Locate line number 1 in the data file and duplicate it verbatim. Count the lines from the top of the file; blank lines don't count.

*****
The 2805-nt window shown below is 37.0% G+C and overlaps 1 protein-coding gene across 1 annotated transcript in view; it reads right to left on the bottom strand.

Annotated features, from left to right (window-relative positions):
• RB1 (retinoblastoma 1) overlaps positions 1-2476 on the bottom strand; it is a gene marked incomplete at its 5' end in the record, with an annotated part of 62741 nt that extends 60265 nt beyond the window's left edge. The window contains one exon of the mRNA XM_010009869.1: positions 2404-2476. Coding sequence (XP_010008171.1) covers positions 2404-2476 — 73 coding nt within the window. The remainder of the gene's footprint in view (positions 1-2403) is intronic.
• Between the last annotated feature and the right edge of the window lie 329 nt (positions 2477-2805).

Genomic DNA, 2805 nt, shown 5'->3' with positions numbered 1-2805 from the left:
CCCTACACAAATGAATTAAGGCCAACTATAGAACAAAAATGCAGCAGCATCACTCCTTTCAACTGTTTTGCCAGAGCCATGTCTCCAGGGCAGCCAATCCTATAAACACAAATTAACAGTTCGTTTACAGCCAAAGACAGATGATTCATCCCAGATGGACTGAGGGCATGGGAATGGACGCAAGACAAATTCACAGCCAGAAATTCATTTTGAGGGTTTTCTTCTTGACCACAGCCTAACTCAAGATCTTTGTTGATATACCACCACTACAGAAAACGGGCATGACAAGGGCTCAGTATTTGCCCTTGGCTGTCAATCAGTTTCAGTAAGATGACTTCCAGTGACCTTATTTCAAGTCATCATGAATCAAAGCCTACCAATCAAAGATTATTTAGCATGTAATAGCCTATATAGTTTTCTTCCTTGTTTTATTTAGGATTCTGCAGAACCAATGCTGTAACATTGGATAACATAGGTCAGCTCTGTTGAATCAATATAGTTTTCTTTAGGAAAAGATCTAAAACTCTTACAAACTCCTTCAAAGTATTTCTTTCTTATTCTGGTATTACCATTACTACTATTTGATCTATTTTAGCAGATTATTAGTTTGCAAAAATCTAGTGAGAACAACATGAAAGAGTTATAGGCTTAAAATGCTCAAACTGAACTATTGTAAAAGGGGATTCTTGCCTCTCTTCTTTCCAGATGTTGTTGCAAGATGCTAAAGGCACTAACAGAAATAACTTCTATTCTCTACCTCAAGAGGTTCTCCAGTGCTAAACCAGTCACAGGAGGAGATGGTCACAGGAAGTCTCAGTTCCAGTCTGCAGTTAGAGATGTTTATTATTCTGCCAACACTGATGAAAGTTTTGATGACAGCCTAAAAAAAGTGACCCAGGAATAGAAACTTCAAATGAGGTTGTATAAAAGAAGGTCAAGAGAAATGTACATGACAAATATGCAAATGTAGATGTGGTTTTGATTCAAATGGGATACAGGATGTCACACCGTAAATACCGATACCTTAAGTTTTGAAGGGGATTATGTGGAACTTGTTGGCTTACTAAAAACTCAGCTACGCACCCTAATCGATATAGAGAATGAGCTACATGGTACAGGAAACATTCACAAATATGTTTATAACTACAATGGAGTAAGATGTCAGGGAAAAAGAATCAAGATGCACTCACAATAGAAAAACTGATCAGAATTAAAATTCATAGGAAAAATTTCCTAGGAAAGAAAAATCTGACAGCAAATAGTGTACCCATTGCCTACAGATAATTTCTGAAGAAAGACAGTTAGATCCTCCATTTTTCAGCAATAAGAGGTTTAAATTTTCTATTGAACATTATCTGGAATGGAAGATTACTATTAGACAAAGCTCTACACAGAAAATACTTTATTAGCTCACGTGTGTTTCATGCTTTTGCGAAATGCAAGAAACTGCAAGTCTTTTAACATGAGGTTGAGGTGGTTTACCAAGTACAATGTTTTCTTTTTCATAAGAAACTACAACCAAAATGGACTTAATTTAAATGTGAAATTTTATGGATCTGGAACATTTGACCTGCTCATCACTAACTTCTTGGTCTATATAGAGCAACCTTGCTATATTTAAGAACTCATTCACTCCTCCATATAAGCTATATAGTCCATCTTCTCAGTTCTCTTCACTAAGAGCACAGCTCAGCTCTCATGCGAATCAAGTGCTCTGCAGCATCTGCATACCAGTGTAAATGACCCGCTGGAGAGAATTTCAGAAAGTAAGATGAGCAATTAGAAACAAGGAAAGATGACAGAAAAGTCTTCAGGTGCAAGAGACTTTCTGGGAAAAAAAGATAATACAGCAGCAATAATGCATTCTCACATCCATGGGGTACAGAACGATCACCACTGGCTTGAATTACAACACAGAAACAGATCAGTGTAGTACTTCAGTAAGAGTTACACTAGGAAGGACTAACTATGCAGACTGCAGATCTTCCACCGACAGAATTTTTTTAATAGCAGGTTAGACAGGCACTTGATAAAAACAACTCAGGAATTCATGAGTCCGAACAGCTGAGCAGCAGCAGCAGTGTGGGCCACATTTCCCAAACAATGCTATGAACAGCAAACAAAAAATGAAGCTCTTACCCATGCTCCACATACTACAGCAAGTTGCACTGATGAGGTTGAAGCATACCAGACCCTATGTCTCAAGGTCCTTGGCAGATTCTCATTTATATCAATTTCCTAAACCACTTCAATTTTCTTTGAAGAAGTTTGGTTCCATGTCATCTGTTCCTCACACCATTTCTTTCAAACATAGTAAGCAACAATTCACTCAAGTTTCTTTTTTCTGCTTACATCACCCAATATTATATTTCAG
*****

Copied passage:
The 2805-nt window shown below is 37.0% G+C and overlaps 1 protein-coding gene across 1 annotated transcript in view; it reads right to left on the bottom strand.